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EVOLUTION – John Powell

evolutionOriginal Review by Jonathan Broxton

Having never been particularly enamored with either of their individual works, I have often wondered just what kind of chemistry develops when Harry Gregson-Williams and John Powell work together to enable them to write such charming and ebullient scores as Antz, Chicken Run and Shrek. I have also often wondered whose musical personality is the more dominant when it comes to these magnificent animation works – and now I think I know. Evolution, John Powell’s first major solo score since Face/Off and Forces of Nature, is a definite kissing cousin to the Dreamworks hits in terms of tone and style, and has more than changed my attitude of the Englishman as a composer in his own right.

Evolution, directed by Ivan “Ghostbusters” Reitman, is an action comedy set in modern day Arizona, and follows scientists Ira Kane (David Duchovny) and Harry Block (Orlando Jones), who discover a meteorite in the middle of the desert. Taking samples of the amoeba-like life forms which abound on the meteor’s surface, the scientists are astounded to observe the single-celled organisms rapidly evolving into complex – and rather vicious – alien life forms, which escape and begin to terrorize the small desert community of Glen Canyon. With the help of dim-witted trainee fireman Wayne (Seann William Scott) and klutzy military advisor Allison Reed (Julianne Moore), Ira and Harry set about finding away to stop the organisms – but will the Army, led by the pig-headed General Woodman (Ted Levine), cause more problems along the way?

The centerpiece of Powell’s score is the awesome heroic theme that accompanies the adventures of the central quartet as they go about finding an antidote to the alien evolutionary process. The score’s only drawback is that a fully-fleshed version of the theme does not appear until quite late in the album’s life. There are hints here and there – in the jaunty ‘Fruit Basket for Russell Woodman’ and the action track ‘The Mall Chase’ – but it is not until tracks 20 and 22, ‘The Fire Truck’ and ‘To Go Where No Man Has Gone Before’, that the theme really comes into its own. The final four cues are undoubtedly the highlights of the album, each one reveling in Powell’s knack for coupling a memorable melody with a bright and imaginative orchestral backing.

Powell’s action music for Evolution could not be further removed from that which he wrote for Face/Off back in 1997 – a critically acclaimed score to which I never warmed. Whereas Face/Off was all tight, electronic pulses, Evolution is open and spacious. In cues such as ‘The Water Hazard’, ‘Cutie Pie’, and the tremendously exciting set-pieces ‘The Mall Chase’ and ‘Monitors Out’, Powell gives his orchestra a great deal of room to breathe, filling the music full of delicious rhythms, a rapid pace, and a light, easy-going energy.

Powell conveys the sense of wonderment felt by the scientists about their discovery with some “magical” motifs in cues such as ‘The Forest’ and the beautiful ‘The Cave Waltz’, although parts of these are actually a little reminiscent of David Arnold’s motif for Godzilla from the film of the same name. In other cues, there is also a deep vein of country running through the music, presumably to illustrate the film’s modern rural western setting. Regular Thomas Newman collaborator George Doering contributes a series of guitar and saz solos – his efforts are especially evident in cues such as ‘In The Hall By The Pool’ and ‘The Army Arrives’.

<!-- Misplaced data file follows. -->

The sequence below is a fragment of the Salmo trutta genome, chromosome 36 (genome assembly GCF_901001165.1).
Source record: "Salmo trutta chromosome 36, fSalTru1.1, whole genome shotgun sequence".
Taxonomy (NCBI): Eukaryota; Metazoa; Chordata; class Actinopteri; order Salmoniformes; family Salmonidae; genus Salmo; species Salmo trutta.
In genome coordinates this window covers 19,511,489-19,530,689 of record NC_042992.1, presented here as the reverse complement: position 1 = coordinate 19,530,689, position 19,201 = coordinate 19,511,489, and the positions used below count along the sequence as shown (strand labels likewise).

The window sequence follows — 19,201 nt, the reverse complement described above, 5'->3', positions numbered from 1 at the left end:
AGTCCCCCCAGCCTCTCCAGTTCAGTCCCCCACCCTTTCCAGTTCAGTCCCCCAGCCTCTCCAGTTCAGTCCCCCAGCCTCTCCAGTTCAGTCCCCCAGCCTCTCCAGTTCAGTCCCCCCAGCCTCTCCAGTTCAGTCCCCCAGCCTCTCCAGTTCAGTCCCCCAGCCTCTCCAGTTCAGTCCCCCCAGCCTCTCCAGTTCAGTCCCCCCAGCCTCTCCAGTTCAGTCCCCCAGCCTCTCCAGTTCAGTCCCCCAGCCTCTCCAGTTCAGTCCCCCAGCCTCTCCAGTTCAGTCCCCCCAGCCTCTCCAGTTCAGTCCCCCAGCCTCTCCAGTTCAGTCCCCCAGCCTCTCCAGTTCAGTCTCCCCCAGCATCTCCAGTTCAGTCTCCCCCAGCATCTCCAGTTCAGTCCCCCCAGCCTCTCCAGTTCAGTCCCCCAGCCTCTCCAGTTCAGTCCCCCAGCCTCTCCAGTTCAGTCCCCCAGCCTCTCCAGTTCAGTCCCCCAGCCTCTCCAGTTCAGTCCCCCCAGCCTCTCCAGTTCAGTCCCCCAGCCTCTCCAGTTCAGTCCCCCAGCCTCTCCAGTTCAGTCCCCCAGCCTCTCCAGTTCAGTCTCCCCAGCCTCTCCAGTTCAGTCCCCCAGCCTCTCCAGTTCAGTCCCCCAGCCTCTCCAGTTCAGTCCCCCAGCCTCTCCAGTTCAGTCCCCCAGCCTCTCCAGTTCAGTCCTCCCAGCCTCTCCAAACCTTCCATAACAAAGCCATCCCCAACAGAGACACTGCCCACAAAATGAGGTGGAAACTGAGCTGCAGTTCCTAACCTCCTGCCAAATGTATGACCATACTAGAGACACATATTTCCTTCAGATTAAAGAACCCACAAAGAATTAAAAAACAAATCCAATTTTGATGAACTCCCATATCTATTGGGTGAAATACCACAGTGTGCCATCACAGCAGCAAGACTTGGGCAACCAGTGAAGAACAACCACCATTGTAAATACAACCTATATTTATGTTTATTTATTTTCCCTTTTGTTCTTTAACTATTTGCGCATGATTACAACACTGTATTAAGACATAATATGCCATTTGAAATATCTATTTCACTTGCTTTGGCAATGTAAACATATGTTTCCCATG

Having written several lackluster efforts of late – including Just Visiting, the unreleased Chill Factor, and the upcoming Rat Race as a late replacement for Elmer Bernstein – one could be forgiven for thinking that John Powell’s career AWAY from his shared space with Harry Gregson-Williams was on a downward spiral. If Evolution is anything to go by, this is not the case. It has an incandescent spark of imagination which, when coupled with a tongue planted firmly in its cheek, results in an irresistible package. John Powell, despite being an established member of the Media Ventures brigade, has proved himself to be by far its freshest and most original voice.

As a side note, Evolution is the first new score to take advantage of a new payment system introduced by the American Federation of Musicians, whereby certain aspects of the dreaded re-use fee pay scale can be waived, allowing specialist record labels such as Varése Sarabande to release longer score CDs. As a by-product, the score for Evolution is listed as having been performed by the Hollywood Studio Symphony, and each orchestra member is listed in the accompanying booklet.

Rating: ****

Track Listing:

  • The Meteor (0:53)
  • Cells Divide (1:23)
  • In the Hall by the Pool (1:42)
  • The Army Arrives (1:08)
  • The Ira Kane? (1:12)
  • Fruit Basket for Russell Woodman (0:44)
  • The Water Hazard (0:46)
  • Burgled (1:14)
  • The Forest (2:11)
  • The Cave Waltz (1:02)
  • Blue Fly (1:27)
  • Cutie Pie (2:18)
  • Animal Attack (1:10)
  • Dino Valley (2:04)
  • The Mall Chase (4:32)
  • Monitors Out (2:40)
  • Room for One More (1:28)
  • Fire (0:42)
  • Selenium (1:08)
  • The Fire Truck (2:29)
  • The Amoeba Emerges (2:14)
  • To Go Where No Man Has Gone Before (3:28)
  • Our Heroes (2:22)

Running Time: 40 minutes 17 seconds

Varése Sarabande VSD-6256 (2001)

Music composed by John Powell. Conducted by Gavin Greenaway. Performed by The Hollywood Studio Symphony. Additional music by Gavin Greenaway and James McKee Smith. Orchestrations by Bruce Fowler, Suzette Moriarty, Ladd McIntosh, Walter Fowler and Elizabeth Finch. Featured musical soloists George Doering and Mike Fisher. Recorded and mixed by Alan Myerson. Edited by Bunny Andrews. Mastered by Pat Sullivan. Album produced by John Powell.

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